The elections for various village officers provided victories to four Democrats and one Republican. Few students participated in the village election.
The positions up for election included the Mayor of the Village of Geneseo, two Village Trustee positions, one Village Justice position with an unexpired term and one Village Justice position with a four-year term, according to the Village’s sample ballot. The ballot also included a yes or no referendum on whether a Games of Chance law would be allowed in the Village concerning legalizing games involving money, such as gambling.
The Democratic candidates Margaret Duff, Thomas Bushnell, Leah Fletcher and Christopher Ivers each won in the Mayor of the Village, Village Justice with a four-year term and Village Trustee positions, respectively, and Kathleen Houston was elected Village Justice with an unexpired term, according to the results posted by Livingston CountyDuff defeated Republican Richard Hatheway, who held the position for 32 years previously, according to a Livingston County News article was published on Tuesday March 20. The Games of Chance referendum similarly passed.
Associate Dean of Leadership and Service and Director of the Geneseo Opportunities for Leadership Development program Thomas Matthews was disappointed to see low turnout among students at the on-campus polling site located in Kuhl Gym.
“I think that there weren’t any hot button issues,” Matthews said via a phone interview. “Students are like the public and they get motivated when there’s an issue that affects them.”
Matthews expressed his concern that the on-campus polling site could be in jeopardy.
“I’m disappointed having that few votes in our polling place that the students worked really hard to get established,” Matthews said. “If we have low voter turnout at that location they’ll be looking at that in terms of [whether it’s] a viable cost of doing business for the Board of Elections.”
Not many students voted in the elections, according to Matthews. As few as 27 students out of the approximately 1,200 students registered in the Village actually voted on Tuesday March 20, Matthews said.
International relations and mathematics double major sophomore Meeran Mustafa had not heard about the election.
“If I knew, I would have voted,” Mustafa said. “They could be more involved on social media, like try posting it on Facebook or something like that.”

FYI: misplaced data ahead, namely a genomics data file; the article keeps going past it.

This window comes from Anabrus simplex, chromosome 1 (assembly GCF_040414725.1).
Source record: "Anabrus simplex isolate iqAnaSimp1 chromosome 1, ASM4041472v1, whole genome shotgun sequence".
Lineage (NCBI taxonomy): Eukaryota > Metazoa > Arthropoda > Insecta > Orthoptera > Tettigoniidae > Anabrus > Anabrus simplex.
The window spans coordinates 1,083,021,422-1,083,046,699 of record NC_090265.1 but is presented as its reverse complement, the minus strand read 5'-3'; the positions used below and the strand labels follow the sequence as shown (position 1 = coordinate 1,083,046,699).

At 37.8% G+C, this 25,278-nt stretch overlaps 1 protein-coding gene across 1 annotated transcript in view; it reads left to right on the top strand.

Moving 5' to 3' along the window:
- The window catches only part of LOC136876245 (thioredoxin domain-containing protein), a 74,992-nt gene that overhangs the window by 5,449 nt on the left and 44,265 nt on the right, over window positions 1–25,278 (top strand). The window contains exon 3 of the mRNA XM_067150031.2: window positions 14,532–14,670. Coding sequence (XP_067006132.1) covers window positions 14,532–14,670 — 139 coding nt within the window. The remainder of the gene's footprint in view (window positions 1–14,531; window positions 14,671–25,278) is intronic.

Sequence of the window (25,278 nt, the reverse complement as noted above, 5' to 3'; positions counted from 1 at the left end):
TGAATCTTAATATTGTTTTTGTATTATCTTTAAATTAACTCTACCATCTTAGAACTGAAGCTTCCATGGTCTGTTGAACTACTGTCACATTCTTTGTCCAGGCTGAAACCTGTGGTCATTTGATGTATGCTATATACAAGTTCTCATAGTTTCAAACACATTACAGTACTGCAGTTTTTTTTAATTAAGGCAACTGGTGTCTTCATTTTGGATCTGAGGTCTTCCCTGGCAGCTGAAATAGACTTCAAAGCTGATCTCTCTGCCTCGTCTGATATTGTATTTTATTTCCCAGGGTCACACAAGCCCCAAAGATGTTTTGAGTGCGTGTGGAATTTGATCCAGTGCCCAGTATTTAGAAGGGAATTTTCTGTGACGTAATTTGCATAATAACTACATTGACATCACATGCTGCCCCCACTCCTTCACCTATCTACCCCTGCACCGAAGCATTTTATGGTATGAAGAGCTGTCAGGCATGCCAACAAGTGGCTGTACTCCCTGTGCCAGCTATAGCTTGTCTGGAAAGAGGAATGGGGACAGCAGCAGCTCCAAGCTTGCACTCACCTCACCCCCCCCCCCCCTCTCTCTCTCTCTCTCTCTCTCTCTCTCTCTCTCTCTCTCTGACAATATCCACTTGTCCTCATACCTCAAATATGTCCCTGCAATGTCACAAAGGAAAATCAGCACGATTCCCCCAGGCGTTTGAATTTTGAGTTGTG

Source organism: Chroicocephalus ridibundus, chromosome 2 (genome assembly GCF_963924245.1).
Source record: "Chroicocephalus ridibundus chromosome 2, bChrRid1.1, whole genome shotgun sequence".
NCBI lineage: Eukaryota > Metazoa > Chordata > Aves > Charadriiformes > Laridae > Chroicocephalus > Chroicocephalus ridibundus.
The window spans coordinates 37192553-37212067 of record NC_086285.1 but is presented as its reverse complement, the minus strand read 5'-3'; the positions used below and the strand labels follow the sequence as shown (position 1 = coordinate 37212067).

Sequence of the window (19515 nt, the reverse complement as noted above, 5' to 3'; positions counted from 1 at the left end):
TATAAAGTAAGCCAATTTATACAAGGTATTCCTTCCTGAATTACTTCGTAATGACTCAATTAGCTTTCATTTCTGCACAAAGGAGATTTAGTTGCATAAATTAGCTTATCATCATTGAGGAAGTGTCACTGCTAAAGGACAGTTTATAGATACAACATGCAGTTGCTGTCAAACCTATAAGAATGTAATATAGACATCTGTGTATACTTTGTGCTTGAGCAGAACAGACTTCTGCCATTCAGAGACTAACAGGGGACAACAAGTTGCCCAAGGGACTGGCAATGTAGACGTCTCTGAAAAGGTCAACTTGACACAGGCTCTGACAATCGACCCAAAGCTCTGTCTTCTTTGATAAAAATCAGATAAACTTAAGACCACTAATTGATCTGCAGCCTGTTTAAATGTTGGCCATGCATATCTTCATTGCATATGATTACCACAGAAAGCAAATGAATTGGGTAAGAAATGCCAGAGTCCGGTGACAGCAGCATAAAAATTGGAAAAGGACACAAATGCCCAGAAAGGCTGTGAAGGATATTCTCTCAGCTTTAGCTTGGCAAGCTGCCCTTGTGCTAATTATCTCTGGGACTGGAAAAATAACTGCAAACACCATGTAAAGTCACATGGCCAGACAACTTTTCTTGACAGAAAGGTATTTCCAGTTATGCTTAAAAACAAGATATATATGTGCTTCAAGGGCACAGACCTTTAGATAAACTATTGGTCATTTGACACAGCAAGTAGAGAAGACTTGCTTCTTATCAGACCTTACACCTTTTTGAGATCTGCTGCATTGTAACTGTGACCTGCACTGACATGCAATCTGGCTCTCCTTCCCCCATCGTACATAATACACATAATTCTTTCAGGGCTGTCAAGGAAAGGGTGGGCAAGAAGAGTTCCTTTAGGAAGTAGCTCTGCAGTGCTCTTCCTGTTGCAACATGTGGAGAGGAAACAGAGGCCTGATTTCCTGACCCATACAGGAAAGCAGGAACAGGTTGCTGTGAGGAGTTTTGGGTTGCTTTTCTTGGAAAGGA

History major junior Jatin Marwaha said that the election had not received enough publicity.
“They should publish it on the [official class] Facebook pages,” Marwaha said. “I didn’t even know it was happening. I probably should register to vote here, but I’m only going to be here for a year or two more.”
Marwaha also admitted a lack of awareness of village politics.
“I don’t understand what the powers of the mayor are, so I don’t know what I’m voting for,” Marwaha said.
For her part, Mayor-elect Duff wants to interact with students when she takes office.
“I really would like to meet with different student groups,” Duff said via a phone interview. “We did hear some things on the campaign trail that I’d like to investigate further that are concerns of students.”
Duff similarly emphasized that students could engage with the Village Board to talk about the things that they believe the local government should focus on.
“I’d like [students] to realize that all of us on the board are really very open to hearing from them, whether it be by invitation to one of their group meetings, or getting on the agenda at a board meeting,” Duff said. “I just want to reach out and hear from students”
Matthews expects that student turnout will rise in the fall election, despite the decreased participation in the village election.
“I think there might be an uptick with all of the national issues that are out there,” Matthews said. “I think you’ll find a lot more interest. We’re obviously going to see a lot more women running for office. [That’s happening] around the country and I think that will happen in our area too."